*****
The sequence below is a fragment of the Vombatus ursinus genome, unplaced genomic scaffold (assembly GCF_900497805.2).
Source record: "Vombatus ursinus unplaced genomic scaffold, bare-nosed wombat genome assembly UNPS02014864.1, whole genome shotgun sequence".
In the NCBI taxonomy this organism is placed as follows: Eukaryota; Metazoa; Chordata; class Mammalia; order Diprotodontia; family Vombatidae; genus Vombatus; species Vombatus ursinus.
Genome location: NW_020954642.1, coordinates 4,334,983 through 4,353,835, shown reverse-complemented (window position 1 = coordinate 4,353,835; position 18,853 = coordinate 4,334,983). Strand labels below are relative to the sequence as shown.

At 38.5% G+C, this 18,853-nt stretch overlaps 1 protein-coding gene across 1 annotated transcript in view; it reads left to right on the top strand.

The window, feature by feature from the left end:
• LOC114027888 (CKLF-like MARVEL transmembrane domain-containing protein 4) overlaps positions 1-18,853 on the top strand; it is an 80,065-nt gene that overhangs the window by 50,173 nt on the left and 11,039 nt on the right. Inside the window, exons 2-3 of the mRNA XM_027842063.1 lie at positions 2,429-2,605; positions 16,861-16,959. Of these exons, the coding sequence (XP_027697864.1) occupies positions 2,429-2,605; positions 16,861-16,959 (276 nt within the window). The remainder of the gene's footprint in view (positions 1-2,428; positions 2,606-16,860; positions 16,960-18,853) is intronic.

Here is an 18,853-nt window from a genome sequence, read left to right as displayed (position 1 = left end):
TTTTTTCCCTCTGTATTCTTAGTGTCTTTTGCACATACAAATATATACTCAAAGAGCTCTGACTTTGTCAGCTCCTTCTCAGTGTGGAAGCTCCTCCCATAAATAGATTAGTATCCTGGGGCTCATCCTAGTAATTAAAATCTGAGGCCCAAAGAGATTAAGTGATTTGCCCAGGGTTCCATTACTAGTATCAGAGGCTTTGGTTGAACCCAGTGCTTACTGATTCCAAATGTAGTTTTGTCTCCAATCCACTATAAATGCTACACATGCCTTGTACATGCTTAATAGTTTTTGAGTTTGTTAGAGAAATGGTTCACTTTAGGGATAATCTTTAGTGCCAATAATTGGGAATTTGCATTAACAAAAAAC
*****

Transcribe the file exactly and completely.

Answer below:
The sequence below is a fragment of the Vombatus ursinus genome, unplaced genomic scaffold (assembly GCF_900497805.2).
Source record: "Vombatus ursinus unplaced genomic scaffold, bare-nosed wombat genome assembly UNPS02014864.1, whole genome shotgun sequence".
In the NCBI taxonomy this organism is placed as follows: Eukaryota; Metazoa; Chordata; class Mammalia; order Diprotodontia; family Vombatidae; genus Vombatus; species Vombatus ursinus.
Genome location: NW_020954642.1, coordinates 4,334,983 through 4,353,835, shown reverse-complemented (window position 1 = coordinate 4,353,835; position 18,853 = coordinate 4,334,983). Strand labels below are relative to the sequence as shown.

At 38.5% G+C, this 18,853-nt stretch overlaps 1 protein-coding gene across 1 annotated transcript in view; it reads left to right on the top strand.

The window, feature by feature from the left end:
• LOC114027888 (CKLF-like MARVEL transmembrane domain-containing protein 4) overlaps positions 1-18,853 on the top strand; it is an 80,065-nt gene that overhangs the window by 50,173 nt on the left and 11,039 nt on the right. Inside the window, exons 2-3 of the mRNA XM_027842063.1 lie at positions 2,429-2,605; positions 16,861-16,959. Of these exons, the coding sequence (XP_027697864.1) occupies positions 2,429-2,605; positions 16,861-16,959 (276 nt within the window). The remainder of the gene's footprint in view (positions 1-2,428; positions 2,606-16,860; positions 16,960-18,853) is intronic.

Here is an 18,853-nt window from a genome sequence, read left to right as displayed (position 1 = left end):
TTTTTTCCCTCTGTATTCTTAGTGTCTTTTGCACATACAAATATATACTCAAAGAGCTCTGACTTTGTCAGCTCCTTCTCAGTGTGGAAGCTCCTCCCATAAATAGATTAGTATCCTGGGGCTCATCCTAGTAATTAAAATCTGAGGCCCAAAGAGATTAAGTGATTTGCCCAGGGTTCCATTACTAGTATCAGAGGCTTTGGTTGAACCCAGTGCTTACTGATTCCAAATGTAGTTTTGTCTCCAATCCACTATAAATGCTACACATGCCTTGTACATGCTTAATAGTTTTTGAGTTTGTTAGAGAAATGGTTCACTTTAGGGATAATCTTTAGTGCCAATAATTGGGAATTTGCATTAACAAAAAAC